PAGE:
Can Stem Cells Help Heart Disease?

Cardiovascular disease is the leading cause of death in both men and women around the globe, taking the lives of more than 17 million people per year. For physicians and researchers alike, the symptoms of acute myocardial infarction (heart attack) and congestive heart failure pose significant problems. The heart muscle is damaged during a heart attack, rendering it less effective at circulating blood across the body. Since the heart has a limited capacity to heal, scar tissue replaces the lost muscle. This results in decreased cardiac output, which often leads to heart failure, in which the heart is unable to satisfy the body’s need for blood supply. Current heart disease therapies rely on treating complications (such as lowering blood pressure) rather than addressing the underlying issue: a heart that has destroyed so many functional heart muscle cells. Despite significant advancements in the treatment of heart failure, it continues to improve. The body cannot repair heart cells after they have been destroyed. Instead of managing this persistent condition, new therapeutic methods are needed to regain work.

What is the concept of congestive heart failure?

Heart failure is a disorder in which the heart’s ability to pump blood is impaired. Blood circulates more slowly, heart rate rises, and the heart is unable to pump adequate oxygen and nutrients across the body as a result. To compensate, the heart’s chambers can expand to accommodate more blood, or the chamber walls can thicken and stiffen. The kidneys eventually absorb more water and salt as a result of the reduced blood pumping activity, and fluid will build up in the bodies, thighs, knees, feet, and also around the lungs. Congestive heart disease is the term for this general clinical image.

Congestive heart disease may be caused by a variety of factors. Heart attacks, elevated blood pressure, valve dysfunction, and hereditary disorders such as cardiomyopathies are among the most common.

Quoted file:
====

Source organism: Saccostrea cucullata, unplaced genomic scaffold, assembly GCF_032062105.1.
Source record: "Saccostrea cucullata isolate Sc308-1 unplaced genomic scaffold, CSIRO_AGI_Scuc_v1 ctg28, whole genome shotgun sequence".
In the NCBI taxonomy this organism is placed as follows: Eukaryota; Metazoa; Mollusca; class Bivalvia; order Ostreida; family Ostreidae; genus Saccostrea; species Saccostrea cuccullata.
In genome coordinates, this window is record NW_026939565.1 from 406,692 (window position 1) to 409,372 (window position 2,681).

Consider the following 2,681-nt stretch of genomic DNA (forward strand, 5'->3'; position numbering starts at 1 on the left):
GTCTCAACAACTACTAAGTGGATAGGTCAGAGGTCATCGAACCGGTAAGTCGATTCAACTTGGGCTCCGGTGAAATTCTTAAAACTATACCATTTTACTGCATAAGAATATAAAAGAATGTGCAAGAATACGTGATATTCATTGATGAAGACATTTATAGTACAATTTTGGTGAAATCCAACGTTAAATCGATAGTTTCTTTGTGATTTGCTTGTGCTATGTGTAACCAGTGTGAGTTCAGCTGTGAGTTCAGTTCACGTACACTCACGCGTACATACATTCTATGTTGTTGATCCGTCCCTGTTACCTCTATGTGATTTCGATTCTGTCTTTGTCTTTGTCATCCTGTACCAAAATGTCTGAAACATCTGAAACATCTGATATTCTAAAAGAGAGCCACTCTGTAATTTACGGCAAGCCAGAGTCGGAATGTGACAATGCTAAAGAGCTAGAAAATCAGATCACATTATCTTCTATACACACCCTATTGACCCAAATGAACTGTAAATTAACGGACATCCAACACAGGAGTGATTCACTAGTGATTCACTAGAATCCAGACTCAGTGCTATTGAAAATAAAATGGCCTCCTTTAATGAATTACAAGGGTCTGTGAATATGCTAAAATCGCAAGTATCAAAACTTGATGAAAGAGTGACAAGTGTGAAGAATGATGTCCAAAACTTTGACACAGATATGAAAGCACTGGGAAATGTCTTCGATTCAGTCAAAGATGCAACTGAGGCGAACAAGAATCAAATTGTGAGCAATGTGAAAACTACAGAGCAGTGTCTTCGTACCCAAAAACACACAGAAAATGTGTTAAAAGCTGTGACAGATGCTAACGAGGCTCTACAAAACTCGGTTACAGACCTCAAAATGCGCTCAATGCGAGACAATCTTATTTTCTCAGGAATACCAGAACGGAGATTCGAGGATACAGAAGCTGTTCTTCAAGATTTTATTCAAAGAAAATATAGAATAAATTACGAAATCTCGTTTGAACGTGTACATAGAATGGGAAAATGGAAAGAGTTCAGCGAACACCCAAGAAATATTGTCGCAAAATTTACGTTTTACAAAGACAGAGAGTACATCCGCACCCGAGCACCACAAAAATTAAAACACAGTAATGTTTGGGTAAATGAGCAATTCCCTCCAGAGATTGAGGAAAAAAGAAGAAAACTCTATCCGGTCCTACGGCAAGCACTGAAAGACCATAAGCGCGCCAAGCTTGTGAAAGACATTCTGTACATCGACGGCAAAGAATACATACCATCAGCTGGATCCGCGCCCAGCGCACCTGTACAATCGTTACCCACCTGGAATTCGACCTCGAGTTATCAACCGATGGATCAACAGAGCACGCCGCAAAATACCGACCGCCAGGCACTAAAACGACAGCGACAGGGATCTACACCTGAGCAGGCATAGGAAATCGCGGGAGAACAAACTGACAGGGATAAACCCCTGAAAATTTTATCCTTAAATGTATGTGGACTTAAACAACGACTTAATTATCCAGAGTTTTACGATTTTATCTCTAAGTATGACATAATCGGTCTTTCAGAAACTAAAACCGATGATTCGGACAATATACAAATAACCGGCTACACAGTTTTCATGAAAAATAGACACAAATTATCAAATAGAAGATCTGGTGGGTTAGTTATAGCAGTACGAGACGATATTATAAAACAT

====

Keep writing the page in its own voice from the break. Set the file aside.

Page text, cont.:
What role could stem cells play in heart repair?

To find a response to this query, scientists are learning more about how stem cells are directed to become advanced cells. The cardiomyocyte, a heart muscle cell that contracts to expel blood from the heart’s main pumping chamber, is one essential form of cell that can be formed (the ventricle). The vascular endothelial cell, which forms the inner lining of fresh blood vessels, and the smooth muscle cell, which forms the membrane of blood vessels, are two other cell types essential to a healthy heart. This advanced cells are vital for forming a new network of arteries to deliver nutrients and oxygen to the cardiomyocytes after a heart has been weakened because the heart has a high demand for blood flow. The capacity of both embryonic and adult stem cells to turn into these cell types in the injured heart is now being investigated as part of a campaign to help patients who have suffered heart problems or who have congestive heart failure regain heart function. It’s important not to mix up stem cell research with recent findings that human cardiac myocytes will divide after a myocardial infarction [1]. This research indicates that damaged heart cells may change their condition from dormant to active cell division. This is similar to the tendency of a variety of other cells in the body to differentiate after being injured. There is also no proof that the heart contains real stem cells that will proliferate and divide.

The cells that make up your core come in a variety of shapes and sizes. Researchers typically concentrate on three forms of cardiac cells when it comes to repairing injured heart tissue:

• Cardiomyocytes, which are the beating muscle cells that make up the atria, which are the chambers where blood reaches the nucleus, and the ventricles, which are where blood is pushed out. Cellular treatments for heart failure are currently focusing on cardiomyocytes.

• Pacemaker cells in your heart, which transmit and receive electrical signals to maintain your heart pumping in time.

• Endothelial cells, which line blood vessels and support cardiomyocytes get oxygen.

Fill out our treatment application form. The form is designed to help us understand your treatment goals.